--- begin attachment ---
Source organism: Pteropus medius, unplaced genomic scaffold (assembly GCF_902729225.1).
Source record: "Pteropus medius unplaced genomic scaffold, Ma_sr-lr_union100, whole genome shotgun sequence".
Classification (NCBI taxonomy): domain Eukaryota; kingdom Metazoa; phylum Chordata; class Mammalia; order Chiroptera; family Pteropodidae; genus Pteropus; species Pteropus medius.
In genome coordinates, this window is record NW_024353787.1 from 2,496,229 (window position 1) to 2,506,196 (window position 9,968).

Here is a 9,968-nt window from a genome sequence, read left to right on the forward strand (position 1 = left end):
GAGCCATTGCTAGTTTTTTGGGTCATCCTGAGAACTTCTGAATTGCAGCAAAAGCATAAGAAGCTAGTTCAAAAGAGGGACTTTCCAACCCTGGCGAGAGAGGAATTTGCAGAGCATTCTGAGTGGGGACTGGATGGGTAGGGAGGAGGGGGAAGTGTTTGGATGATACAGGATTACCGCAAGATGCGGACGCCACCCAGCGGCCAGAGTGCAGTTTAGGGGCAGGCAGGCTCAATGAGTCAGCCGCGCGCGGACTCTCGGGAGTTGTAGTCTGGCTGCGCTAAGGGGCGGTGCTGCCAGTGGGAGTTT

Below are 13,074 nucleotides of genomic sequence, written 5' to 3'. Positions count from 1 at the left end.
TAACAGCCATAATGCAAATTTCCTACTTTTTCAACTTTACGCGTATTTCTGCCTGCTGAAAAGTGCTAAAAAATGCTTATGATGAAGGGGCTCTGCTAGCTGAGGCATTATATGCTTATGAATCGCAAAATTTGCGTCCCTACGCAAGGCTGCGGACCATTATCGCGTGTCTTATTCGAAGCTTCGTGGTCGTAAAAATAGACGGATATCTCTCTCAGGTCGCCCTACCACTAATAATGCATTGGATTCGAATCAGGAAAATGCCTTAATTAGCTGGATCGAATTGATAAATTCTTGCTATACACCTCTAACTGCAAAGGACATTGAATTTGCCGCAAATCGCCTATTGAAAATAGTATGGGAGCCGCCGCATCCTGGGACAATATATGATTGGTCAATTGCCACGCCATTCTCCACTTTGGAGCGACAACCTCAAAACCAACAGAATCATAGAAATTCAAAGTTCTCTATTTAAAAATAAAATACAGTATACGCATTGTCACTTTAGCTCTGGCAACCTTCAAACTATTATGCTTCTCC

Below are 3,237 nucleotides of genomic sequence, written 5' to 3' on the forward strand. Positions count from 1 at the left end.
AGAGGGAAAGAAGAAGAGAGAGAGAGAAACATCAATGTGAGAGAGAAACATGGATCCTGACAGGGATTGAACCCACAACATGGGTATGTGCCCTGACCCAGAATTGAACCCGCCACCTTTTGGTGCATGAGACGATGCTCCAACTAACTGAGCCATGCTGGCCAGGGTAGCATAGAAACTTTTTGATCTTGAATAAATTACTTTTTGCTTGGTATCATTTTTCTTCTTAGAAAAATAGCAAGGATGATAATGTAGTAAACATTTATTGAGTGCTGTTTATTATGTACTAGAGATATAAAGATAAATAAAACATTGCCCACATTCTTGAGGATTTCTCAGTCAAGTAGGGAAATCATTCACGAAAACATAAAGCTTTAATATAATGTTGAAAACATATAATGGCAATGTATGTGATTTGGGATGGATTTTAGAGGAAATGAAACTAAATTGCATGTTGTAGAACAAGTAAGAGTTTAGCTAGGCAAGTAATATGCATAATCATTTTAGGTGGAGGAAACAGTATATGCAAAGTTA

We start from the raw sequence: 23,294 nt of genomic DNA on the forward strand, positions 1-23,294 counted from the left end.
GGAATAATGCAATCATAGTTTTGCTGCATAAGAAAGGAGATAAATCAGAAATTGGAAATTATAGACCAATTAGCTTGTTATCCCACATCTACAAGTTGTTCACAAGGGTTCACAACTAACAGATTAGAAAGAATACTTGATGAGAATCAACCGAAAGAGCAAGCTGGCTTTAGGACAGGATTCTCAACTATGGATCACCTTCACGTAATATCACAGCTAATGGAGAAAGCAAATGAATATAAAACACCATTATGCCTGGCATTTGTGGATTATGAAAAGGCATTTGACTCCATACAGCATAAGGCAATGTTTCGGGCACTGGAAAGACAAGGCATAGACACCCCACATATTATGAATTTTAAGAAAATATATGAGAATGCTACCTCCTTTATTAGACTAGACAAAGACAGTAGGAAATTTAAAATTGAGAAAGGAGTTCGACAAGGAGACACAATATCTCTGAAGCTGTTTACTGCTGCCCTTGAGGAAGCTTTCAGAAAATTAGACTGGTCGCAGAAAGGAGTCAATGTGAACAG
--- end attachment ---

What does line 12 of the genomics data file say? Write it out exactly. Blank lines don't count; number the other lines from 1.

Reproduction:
GGAATAATGCAATCATAGTTTTGCTGCATAAGAAAGGAGATAAATCAGAAATTGGAAATTATAGACCAATTAGCTTGTTATCCCACATCTACAAGTTGTTCACAAGGGTTCACAACTAACAGATTAGAAAGAATACTTGATGAGAATCAACCGAAAGAGCAAGCTGGCTTTAGGACAGGATTCTCAACTATGGATCACCTTCACGTAATATCACAGCTAATGGAGAAAGCAAATGAATATAAAACACCATTATGCCTGGCATTTGTGGATTATGAAAAGGCATTTGACTCCATACAGCATAAGGCAATGTTTCGGGCACTGGAAAGACAAGGCATAGACACCCCACATATTATGAATTTTAAGAAAATATATGAGAATGCTACCTCCTTTATTAGACTAGACAAAGACAGTAGGAAATTTAAAATTGAGAAAGGAGTTCGACAAGGAGACACAATATCTCTGAAGCTGTTTACTGCTGCCCTTGAGGAAGCTTTCAGAAAATTAGACTGGTCGCAGAAAGGAGTCAATGTGAACAG